Many agile teams understand acceptance criteria for a story. They become great at finishing the story. And, they became disappointed when the customers don’t actually want what they’ve delivered. This is the story of one team who learned how to define “done” for an iteration, a customer release, and a project.
The Acme team was new to agile ideas and approaches. They started with iterations. They carefully defined what they thought they could deliver in an iteration. They took a few iterations to discover their capacity. In the meantime, they were actually finishing features. Or, so they thought.
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Define Done for an Iteration or Milestone
Peter, the Product Owner for the Acme team, reviewed the stories as the team completed them. He rejected half the stories as being “half-baked.” When he ran the stories as small features inside the product, the features didn’t always make sense.
Sometimes, he discovered that the team hadn’t finished the error paths. Sometimes, he discovered, that what the team thought was done wasn’t actually in the product. What worked on a team’s machine didn’t work on his machine.
He asked the team to conduct a root cause analysis on the most recent stories that he had to reject. Here is what they discovered:
- The code wasn’t always checked into the right place.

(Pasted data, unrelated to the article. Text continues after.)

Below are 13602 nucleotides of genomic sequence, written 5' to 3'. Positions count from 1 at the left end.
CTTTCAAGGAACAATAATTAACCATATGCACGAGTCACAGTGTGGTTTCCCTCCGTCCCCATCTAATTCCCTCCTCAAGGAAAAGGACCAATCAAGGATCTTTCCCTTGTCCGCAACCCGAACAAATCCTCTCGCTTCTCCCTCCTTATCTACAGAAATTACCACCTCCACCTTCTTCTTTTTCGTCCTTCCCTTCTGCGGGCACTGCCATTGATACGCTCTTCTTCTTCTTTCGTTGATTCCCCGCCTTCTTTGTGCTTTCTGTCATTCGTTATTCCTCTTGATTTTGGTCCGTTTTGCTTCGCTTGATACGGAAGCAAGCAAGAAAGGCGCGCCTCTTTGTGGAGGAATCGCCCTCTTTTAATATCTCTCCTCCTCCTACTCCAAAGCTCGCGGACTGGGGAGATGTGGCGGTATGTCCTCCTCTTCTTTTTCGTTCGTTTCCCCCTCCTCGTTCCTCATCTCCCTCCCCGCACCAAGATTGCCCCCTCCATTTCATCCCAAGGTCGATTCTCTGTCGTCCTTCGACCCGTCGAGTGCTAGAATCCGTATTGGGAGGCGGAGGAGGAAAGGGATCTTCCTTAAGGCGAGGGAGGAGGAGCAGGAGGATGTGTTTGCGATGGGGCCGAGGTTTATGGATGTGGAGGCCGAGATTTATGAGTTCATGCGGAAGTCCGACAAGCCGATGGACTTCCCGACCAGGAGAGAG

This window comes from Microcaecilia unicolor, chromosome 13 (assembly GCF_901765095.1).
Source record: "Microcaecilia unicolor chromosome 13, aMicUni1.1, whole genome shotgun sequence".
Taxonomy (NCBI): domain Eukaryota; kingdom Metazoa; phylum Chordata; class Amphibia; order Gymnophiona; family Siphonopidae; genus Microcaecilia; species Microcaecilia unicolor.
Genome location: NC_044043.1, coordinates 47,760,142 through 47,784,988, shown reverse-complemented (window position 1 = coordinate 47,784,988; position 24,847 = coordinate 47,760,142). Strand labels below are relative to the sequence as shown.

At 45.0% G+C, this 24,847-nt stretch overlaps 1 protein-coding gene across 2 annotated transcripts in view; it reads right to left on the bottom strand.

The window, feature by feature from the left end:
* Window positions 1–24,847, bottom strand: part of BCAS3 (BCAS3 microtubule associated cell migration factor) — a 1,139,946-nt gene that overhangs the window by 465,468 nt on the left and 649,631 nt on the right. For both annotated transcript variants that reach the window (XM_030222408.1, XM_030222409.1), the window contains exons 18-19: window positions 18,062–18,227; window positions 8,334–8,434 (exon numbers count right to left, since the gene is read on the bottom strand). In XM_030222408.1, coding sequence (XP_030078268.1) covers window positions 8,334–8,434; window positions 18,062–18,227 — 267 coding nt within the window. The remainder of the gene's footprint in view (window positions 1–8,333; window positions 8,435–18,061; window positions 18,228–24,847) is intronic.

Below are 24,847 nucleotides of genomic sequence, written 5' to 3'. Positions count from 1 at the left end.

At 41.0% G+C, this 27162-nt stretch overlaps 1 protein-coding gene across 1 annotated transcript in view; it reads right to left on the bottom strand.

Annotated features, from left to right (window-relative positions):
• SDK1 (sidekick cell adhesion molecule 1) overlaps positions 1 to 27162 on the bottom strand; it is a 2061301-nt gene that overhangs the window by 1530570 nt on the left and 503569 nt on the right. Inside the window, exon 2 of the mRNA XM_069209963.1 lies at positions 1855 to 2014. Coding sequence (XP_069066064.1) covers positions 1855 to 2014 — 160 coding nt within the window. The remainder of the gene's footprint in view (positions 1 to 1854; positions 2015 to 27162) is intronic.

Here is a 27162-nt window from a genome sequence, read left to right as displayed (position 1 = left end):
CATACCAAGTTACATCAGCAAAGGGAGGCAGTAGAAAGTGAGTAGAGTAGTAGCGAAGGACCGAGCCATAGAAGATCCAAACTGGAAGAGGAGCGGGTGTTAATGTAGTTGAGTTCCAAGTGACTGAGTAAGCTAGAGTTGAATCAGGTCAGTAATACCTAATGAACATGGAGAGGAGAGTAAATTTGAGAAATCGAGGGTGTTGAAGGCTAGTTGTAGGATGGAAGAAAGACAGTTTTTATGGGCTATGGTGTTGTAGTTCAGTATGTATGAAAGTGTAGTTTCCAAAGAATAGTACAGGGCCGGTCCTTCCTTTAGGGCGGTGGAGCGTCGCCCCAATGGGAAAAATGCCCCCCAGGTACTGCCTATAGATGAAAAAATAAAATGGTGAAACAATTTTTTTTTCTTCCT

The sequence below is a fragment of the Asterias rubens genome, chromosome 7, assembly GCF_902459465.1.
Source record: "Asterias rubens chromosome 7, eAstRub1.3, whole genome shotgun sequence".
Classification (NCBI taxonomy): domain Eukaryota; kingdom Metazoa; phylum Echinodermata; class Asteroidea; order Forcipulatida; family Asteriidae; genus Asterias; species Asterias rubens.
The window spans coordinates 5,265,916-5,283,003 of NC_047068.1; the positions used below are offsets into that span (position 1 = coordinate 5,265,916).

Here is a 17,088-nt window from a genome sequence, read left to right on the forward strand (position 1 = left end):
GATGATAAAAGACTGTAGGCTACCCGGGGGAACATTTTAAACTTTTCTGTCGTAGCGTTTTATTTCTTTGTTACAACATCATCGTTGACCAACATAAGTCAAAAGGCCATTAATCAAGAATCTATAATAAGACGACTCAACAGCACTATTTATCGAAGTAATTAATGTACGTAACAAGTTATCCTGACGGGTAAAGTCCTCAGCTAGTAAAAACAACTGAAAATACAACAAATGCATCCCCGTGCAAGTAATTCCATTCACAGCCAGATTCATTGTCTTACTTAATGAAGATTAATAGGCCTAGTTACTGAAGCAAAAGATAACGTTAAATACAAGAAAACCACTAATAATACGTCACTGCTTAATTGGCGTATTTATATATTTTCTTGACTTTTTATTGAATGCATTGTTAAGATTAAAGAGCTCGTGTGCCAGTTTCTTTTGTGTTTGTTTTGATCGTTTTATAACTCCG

- Not all code had sufficient automated tests. The team was creating automated unit and system tests as a check on their work, but the team wasn’t spending enough time building test automation.
- The team “lost” some of the test automation because the tests weren’t checked in.
The team decided to recreate their working agreements, especially about story-level “done.” It wasn’t enough to meet the acceptance criteria for a story. In addition, while they were still learning about agile approaches, they needed to have several pairs of eyes on the code and tests; and their checkin process.
The team worked collaboratively over the next few iterations to smooth their story acceptance. Peter and the team got pretty good at defining relatively small stories. When the team thought it wasn’t worth breaking the story down more, the entire team worked on the story.
Peter started accepting virtually all the stories. He couldn’t accept all the stories. That’s because while the team delivered what he requests, it wasn’t what he needed. The team was okay with that because the stories were so small. They hadn’t invested too much time finishing work Peter didn’t want.
Define What’s Minimum for a Delivery
After another couple of months, the team was ready to release their Minimum Viable Product. They’d carefully defined their minimums for the various feature sets with Peter. They’d even refactored the deployment code to use the equivalent of a “one-button-push” to deliver their software.
They pushed the button. At first, nothing happened. About an hour later, Customer Support called Peter with challenging news. While the features were actually an MVP, the customers didn’t have enough features to use the MVP.
The team had to roll back their delivery. They were not happy.
Peter and the team learned that while the features they released worked, they hadn’t released enough features to make the customers happy.
In agile approaches, we have any number of minimums:
- MVE: Minimum Viable Experiment, to learn something small with an experiment
- MMF: Minimum Marketable Feature, the minimum a customer can use
- MVP: Minimum Viable Product, provides enough of a solution that the customer is satisfied.
The team had released an MMF, not an MVP. While the customers could use the product, the customers didn’t want to.